Keep in mind that just because a deer has been field dressed doesn’t mean the meat is safe.
Field dressing a deer in warm weather higher than 40 degrees will require the deer to be chilled after being dressed.
Please note that this does not mean the meat needs to be frozen right away. In fact, most people prefer to age their meat in a cooler for days or even weeks before butchering and freezing. This leads to a richer flavor, as well as allowing rigor mortis to wear off for more tender meat.
Field Dress a Deer in 10 Minutes
Before you get started, there are a few tools you’re going to need to get started. Thankfully, it’s nothing you can’t pick up at your local outdoor store, or even a home improvement store.
- A sharp knife. Technically speaking, this is the only tool that’s required. Everything else is just to make the job easier. An enormous blade isn’t always better, since a small or mid-sized blade can be easier to manipulate. The main thing is that it’s sharp. It also helps if there’s some kind of edge on the back, so you can cut from different angles.
- Long latex gloves. You’re going to be reaching around inside a carcass. You can certainly do this with your bare arms, but you’ll be covered in blood when you’re done. A big pair of gloves makes this a lot easier.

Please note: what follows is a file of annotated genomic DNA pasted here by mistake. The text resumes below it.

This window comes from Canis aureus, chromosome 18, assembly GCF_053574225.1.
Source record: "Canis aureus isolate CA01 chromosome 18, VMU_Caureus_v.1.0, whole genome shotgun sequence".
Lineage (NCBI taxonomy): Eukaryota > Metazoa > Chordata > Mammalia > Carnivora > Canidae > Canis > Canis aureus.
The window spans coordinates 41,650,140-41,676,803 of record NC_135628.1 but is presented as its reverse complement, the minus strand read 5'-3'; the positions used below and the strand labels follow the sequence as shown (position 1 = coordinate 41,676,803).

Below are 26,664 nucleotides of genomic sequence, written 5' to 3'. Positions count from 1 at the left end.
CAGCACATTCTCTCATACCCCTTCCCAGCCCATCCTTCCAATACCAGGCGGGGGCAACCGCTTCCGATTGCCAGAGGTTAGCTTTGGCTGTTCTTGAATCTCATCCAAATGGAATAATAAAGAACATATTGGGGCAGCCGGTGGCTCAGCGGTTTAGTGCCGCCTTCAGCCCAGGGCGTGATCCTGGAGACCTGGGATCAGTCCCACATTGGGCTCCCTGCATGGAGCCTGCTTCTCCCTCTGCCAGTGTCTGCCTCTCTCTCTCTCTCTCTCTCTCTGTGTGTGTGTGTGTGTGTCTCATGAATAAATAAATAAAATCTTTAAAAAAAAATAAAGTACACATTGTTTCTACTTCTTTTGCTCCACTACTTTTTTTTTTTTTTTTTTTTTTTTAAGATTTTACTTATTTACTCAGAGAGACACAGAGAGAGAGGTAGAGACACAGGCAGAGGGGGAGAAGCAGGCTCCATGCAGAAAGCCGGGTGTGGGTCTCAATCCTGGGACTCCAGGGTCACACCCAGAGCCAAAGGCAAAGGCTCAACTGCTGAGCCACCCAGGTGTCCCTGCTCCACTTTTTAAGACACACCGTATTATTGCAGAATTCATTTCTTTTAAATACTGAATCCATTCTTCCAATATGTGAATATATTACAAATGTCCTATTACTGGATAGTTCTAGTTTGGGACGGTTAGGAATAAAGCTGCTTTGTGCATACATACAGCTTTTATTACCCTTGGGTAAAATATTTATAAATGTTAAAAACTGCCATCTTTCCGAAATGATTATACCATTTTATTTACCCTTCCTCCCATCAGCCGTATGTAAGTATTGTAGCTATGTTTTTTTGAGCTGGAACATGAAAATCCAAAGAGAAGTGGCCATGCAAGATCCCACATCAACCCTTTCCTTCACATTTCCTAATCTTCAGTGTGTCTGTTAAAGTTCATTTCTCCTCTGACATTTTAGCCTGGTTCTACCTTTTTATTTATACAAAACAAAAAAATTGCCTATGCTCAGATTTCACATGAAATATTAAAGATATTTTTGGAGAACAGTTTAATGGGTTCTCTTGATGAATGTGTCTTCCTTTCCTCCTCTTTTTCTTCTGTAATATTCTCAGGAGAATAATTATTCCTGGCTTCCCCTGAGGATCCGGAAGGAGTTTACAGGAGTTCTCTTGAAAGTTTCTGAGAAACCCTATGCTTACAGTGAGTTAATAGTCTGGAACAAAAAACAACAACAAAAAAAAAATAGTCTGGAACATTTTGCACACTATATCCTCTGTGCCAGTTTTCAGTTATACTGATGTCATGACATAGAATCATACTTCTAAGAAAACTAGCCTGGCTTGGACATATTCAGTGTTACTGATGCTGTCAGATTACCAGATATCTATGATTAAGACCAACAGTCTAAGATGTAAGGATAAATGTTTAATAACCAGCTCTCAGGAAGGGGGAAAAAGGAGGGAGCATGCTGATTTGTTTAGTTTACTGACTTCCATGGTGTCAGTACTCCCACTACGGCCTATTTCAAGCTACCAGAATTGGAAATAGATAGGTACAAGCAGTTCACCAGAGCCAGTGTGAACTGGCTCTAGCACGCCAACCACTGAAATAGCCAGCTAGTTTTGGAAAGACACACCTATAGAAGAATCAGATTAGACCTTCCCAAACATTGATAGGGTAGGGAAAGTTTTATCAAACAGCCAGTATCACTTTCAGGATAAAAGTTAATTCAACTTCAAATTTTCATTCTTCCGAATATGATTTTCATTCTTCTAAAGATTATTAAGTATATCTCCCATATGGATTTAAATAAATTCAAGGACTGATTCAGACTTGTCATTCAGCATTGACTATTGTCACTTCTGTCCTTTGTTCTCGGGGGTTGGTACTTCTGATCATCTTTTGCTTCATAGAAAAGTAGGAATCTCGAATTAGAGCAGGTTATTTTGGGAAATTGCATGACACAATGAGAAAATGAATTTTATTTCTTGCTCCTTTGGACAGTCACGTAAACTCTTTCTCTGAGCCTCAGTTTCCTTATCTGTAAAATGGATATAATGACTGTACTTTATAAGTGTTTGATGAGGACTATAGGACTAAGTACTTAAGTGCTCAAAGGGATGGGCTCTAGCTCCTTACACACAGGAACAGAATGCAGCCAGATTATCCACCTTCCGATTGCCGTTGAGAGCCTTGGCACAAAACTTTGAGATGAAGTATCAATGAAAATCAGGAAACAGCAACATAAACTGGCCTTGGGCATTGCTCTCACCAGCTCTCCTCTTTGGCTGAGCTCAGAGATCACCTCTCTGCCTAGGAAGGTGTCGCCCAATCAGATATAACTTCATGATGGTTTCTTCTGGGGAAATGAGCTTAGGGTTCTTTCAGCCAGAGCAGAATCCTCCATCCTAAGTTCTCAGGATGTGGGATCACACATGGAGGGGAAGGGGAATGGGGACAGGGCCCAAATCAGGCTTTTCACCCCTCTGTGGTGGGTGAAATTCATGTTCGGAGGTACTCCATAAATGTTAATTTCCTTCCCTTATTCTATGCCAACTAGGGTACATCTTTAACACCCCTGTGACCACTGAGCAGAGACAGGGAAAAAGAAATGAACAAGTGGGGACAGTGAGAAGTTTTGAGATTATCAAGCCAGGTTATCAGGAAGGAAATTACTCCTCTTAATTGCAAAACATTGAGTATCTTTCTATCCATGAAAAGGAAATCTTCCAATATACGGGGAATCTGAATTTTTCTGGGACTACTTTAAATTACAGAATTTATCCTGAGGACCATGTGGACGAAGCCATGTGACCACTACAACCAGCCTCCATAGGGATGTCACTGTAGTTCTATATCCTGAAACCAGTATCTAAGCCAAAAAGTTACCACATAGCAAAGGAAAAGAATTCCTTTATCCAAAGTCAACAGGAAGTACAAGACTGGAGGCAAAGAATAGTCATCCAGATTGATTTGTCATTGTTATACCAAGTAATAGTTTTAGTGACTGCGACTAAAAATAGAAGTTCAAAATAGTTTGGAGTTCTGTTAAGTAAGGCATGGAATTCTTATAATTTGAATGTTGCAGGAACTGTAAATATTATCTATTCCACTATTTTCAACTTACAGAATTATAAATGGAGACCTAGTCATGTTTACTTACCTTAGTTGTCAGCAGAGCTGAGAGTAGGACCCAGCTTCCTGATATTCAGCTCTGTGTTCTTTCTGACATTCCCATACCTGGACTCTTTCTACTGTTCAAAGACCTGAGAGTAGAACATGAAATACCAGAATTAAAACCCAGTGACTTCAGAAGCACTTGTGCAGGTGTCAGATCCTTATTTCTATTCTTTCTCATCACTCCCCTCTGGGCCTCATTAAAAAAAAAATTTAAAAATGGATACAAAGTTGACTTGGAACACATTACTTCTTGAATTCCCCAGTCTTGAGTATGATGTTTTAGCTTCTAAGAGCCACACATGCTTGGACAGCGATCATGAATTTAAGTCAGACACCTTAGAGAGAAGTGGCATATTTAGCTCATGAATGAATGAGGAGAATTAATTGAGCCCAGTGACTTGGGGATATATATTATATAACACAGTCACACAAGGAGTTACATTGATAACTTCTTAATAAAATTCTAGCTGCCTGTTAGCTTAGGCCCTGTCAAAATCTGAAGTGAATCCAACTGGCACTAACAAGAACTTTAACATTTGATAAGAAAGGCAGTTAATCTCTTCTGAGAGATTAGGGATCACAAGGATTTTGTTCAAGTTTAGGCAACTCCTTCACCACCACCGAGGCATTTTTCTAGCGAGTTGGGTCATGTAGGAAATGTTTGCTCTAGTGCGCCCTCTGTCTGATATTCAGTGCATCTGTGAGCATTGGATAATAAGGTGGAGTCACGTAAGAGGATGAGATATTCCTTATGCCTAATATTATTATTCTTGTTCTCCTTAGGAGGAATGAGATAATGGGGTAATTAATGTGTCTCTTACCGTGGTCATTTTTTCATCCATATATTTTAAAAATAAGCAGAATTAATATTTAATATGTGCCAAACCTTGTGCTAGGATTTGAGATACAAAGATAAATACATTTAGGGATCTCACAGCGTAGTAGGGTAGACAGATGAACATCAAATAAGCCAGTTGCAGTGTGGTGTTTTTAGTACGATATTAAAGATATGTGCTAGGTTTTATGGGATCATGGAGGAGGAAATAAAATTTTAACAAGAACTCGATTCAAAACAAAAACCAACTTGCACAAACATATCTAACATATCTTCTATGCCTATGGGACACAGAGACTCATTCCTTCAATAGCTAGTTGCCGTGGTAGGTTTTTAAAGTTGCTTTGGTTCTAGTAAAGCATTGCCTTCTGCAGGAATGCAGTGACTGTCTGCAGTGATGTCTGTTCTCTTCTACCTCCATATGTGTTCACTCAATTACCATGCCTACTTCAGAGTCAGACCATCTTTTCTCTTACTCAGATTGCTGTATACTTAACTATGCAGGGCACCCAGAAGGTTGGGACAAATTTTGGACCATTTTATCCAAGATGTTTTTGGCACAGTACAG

- A gut hook. While not required, a gut hook will make parts of the dressing process easier.
- A rope. A rope can be used both for securing the carcass during dressing and for hanging it afterward.
- A tarp. Unless your truck has an enclosed bed, you’ll need something to cover the carcass during transport. A tarp also makes it easier to pack the carcass out after dressing it. Just bundle it up and drag it out of the woods!
Finally, before you begin, make sure to remove any watches, rings, bracelets, or other jewelry. The last thing you want is for something to get snagged inside the carcass.
Step 1: Prepare for Field Dressing
Once you’re sure that the deer is dead, the first step is to get it into position. Find a slope and place the deer with its head uphill and its belly in the air. You’ll need to get between the hind legs.
It is best to have a friend hold the legs in place for you. If you’re alone, it helps to have some rope at this point to tie them down. You can also get creative and wedge the carcass between rocks or logs. The point is that you want it to stay still while you’re dressing it.
Also, if you’re on public lands, make sure to drag the carcass off the trail. It’s rude — and, in some states, illegal — to leave a gut pile laying in a public trail.